After treatment, SOD (A001-3), CAT (A007-1), and MDA (A003-1) levels in the prostate tissue were determined using the Total SOD Assay Kit, CAT Assay Kit, and Lipid Peroxidation Assay Kit (Nanjing Jiancheng Bioengineering Institute, Nanjing, China), respectively, according to the manufacturer’s instructions.
2.8 Measurement of reactive oxygen species (ROS)
After the prostate tissue sections were routinely dewaxed and treated with a 0.3% H2O2 methanol solution to inhibit endogenous peroxidase, DHE-ROS fluorescent probes (KGAF019; KeyGEN Biotech, Nanjing, China) were added and nucleated with DAPI (D8417-1MG; Sigma-Aldrich, St. Louis, MO, USA) for 3 min; the slices were then sealed, observed, and photographed under a laser scanning confocal microscope.
2.9 Western blot assay
Prostate tissues were lysed using RIPA buffer (AS1004; ASPEN) for 30 min. Proteins were resolved using an SDS-PAGE kit (AS1012; ASPEN) and transferred onto PVDF membranes (IPVH00010; Millipore). The membranes were blocked with 5% skimmed milk for 2 h to avoid nonspecific binding and then cultivated with primary antibodies against p-p38 (#4511, 1:500; Cell Signaling Technology, Danvers, MA, USA), p38 (#8690, 1:5,000; Cell Signaling Technology), p-p65 (#3033, 1:500; Cell Signaling Technology), p65 (#8242, 1:5,000; Cell Signaling Technology), or β-actin (TDY051, 1:10,000; Beijing Tad Biotech Co., Ltd., Beijing, China) at 4℃ overnight. After washing thrice with TBST, the membranes were incubated with secondary antibodies for 2 h. The protein signals were assessed using the electrochemiluminescence method (AS1059; ASPEN) following the manufacturer’s instructions, and the data were analyzed using ImageJ software version 1.8.0 (NIH, Bethesda, MD, USA).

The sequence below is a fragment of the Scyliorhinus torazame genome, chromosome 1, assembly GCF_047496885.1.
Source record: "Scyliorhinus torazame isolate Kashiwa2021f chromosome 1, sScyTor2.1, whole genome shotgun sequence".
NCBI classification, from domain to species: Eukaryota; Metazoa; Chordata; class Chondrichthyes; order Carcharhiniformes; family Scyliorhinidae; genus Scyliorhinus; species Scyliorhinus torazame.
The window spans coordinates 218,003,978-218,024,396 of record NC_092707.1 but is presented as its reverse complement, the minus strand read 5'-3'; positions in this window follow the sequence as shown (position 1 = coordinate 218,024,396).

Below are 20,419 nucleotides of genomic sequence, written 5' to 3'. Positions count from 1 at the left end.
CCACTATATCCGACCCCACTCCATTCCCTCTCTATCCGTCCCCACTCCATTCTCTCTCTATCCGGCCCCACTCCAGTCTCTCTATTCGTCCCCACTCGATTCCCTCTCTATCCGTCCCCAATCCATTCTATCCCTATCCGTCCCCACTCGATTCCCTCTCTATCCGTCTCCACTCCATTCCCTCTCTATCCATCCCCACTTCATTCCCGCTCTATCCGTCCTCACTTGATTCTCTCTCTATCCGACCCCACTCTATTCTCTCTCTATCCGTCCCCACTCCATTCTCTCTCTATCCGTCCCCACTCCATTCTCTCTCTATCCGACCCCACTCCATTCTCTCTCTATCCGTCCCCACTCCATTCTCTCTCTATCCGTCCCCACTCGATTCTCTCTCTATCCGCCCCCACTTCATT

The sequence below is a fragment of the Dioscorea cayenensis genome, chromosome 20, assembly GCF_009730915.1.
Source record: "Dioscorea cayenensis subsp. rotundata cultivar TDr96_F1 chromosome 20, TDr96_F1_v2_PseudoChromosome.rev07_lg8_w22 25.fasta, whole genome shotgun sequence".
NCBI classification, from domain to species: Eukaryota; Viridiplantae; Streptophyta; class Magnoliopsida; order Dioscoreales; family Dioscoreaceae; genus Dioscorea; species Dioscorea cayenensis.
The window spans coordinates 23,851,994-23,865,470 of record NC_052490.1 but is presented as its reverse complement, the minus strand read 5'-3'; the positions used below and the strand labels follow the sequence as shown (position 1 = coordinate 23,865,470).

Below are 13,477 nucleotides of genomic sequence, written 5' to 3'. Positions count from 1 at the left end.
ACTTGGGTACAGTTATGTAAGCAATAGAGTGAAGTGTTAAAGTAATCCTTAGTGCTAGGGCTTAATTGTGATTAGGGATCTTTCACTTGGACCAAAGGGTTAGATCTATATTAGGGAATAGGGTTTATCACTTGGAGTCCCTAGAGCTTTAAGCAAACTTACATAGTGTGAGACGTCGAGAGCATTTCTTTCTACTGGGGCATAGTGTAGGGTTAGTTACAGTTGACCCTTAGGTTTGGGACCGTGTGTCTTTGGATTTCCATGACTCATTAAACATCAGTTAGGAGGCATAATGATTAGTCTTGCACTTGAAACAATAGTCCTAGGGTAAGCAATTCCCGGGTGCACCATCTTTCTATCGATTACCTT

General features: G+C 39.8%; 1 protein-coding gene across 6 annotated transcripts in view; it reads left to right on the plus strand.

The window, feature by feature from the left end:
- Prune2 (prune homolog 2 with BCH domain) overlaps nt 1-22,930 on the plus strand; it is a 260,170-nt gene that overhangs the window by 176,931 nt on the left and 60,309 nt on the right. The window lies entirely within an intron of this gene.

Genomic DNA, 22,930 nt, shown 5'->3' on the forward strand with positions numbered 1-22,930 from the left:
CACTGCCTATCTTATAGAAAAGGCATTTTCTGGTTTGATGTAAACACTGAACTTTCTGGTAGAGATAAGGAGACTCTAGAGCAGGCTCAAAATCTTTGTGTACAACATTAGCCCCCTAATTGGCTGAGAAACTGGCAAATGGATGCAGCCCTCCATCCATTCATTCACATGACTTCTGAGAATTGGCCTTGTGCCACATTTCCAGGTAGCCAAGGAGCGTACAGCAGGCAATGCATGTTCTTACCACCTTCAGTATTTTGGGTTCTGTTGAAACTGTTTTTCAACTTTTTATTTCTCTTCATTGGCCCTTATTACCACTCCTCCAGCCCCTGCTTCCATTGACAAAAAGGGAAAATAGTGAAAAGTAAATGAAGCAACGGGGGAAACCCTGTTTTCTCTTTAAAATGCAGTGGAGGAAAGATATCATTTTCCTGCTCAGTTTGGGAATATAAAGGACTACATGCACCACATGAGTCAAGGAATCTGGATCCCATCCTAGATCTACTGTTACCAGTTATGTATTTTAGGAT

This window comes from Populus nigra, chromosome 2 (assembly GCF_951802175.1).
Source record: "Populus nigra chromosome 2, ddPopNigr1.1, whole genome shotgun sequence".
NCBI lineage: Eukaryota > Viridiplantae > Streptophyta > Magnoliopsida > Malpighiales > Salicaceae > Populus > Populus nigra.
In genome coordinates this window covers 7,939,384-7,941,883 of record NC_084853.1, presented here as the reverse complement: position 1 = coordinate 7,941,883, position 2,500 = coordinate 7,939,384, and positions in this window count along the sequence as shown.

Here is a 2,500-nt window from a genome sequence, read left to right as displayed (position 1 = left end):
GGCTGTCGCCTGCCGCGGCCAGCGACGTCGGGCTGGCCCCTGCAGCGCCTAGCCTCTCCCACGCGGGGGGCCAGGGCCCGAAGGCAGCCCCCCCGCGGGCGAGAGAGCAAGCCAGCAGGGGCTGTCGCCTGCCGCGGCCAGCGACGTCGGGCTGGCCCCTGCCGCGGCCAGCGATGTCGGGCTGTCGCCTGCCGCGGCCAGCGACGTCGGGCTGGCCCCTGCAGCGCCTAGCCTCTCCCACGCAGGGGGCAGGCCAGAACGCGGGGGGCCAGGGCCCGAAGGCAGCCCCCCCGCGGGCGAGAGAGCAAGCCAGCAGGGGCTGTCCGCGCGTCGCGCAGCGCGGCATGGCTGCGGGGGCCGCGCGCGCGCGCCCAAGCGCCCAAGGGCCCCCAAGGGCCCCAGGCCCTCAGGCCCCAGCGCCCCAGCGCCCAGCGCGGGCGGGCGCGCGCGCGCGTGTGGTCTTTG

2.10 Statistical analysis